Alcohol: How Sweet It Is

Alcohol with sugary mixers decreased breath alcohol concentrations, Griffith University research found.

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Some people are more likely to drink cocktails--mixed drinks--than beer or straight liquor. And some people may restrict food intake or use artificial sweeteners as a calorie-cutting strategy. That could be a problem.

A study from Australia found that when women drink alcohol with sugary mixes they tested lower on breath alcohol concentrations than when they added artificial sweeteners or drank the liquor straight.

Alcohol on an empty stomach can be a problem. It is quickly absorbed into the blood stream and this can cause effects to happen faster. Women are generally more susceptible to alcohol's effects because of their smaller body mass compared to men, and this is why experts recommend no more than one drink a day for women--but allow two for men.

Christopher Irwin, PhD, is a dietitian and researcher at the Griffith University School of Allied Health Sciences in Queensland, Australia. Dr. Irwin led the study of 26 women, all of whom were around 25 years of age.

Each woman participated in a total of four trials, separated by at least two days. In each trial the women drank a small amount of vodka mixed with water. The artificial sweetener aspartame was included with the vodka in one trial, differing amounts of sugar were included in two trials, and in the fourth trial the alcohol was plain.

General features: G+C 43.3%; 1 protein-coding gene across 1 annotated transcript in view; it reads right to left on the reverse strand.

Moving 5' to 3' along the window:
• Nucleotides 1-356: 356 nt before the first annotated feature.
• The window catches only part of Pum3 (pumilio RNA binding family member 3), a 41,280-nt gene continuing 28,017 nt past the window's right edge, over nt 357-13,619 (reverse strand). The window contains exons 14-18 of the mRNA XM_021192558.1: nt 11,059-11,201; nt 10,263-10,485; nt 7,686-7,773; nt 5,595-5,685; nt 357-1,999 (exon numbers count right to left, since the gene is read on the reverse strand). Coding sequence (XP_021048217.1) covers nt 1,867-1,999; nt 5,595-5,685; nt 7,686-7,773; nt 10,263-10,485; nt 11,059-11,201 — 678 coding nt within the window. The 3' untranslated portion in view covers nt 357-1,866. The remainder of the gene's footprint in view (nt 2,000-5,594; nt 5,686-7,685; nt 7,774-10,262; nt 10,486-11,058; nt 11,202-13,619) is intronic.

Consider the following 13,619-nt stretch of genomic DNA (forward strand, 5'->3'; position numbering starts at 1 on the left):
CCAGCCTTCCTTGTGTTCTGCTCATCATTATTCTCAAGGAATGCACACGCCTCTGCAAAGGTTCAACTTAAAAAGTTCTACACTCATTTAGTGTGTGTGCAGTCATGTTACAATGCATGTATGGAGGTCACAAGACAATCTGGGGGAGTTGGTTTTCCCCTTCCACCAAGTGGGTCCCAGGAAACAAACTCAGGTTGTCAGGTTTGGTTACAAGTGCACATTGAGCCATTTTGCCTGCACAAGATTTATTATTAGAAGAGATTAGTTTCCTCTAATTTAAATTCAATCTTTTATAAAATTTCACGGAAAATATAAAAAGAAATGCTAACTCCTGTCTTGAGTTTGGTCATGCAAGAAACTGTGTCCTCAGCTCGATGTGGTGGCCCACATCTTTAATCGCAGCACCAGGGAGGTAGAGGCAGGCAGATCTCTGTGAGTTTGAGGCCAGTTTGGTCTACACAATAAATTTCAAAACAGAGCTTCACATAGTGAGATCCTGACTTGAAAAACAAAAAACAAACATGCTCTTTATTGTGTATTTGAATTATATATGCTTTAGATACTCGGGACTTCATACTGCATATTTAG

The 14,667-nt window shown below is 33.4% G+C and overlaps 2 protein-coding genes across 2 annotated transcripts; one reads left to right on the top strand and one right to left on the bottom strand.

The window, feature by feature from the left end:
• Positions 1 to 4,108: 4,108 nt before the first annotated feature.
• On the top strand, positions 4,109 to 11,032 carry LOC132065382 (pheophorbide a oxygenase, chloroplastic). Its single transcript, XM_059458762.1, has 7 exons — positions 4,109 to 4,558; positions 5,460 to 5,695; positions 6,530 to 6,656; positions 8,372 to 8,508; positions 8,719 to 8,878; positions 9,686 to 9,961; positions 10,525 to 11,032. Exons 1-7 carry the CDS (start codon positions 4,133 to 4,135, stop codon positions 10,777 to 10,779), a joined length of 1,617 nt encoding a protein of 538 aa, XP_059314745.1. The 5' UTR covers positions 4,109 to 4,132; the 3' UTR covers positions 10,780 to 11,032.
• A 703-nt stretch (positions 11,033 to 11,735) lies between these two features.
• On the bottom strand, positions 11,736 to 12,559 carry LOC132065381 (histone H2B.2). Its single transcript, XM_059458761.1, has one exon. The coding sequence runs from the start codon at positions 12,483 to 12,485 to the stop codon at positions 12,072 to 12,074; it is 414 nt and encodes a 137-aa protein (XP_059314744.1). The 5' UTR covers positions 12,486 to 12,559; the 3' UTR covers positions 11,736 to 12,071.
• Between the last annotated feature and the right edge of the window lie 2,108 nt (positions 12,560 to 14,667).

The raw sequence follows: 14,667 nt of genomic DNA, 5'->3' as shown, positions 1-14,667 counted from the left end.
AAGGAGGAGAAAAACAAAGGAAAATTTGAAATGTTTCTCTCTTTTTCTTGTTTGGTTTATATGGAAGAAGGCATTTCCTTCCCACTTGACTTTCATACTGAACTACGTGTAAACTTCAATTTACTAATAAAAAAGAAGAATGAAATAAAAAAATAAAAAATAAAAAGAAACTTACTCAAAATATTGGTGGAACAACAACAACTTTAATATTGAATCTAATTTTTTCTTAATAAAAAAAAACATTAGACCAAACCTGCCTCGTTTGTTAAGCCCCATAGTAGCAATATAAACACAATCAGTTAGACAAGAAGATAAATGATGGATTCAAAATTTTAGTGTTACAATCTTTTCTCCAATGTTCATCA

The researchers then sampled the women's breath alcohol concentrations (BrAC) over a three-and-a-half hour period. In addition, Dr. Irwin and the research team checked the women's cognitive performance, self-reported estimations of BrAC, self-reported estimation of intoxication and willingness to drive.

The researchers found that when women drank alcohol mixed with sugar their BrAC levels were lower than when they drank it with aspartame or water. A higher dose of sugar significantly lowered the BrAC compared to a lower dose.

The researchers speculated that the addition of sugar meant the alcohol was passed into the small intestine more slowly. This is the primary absorption site for alcohol. As a result, less alcohol entered the blood stream.

The study was published in Alcoholism: Clinical and Experimental Research.

Information on study funding and conflict of interest was not available.

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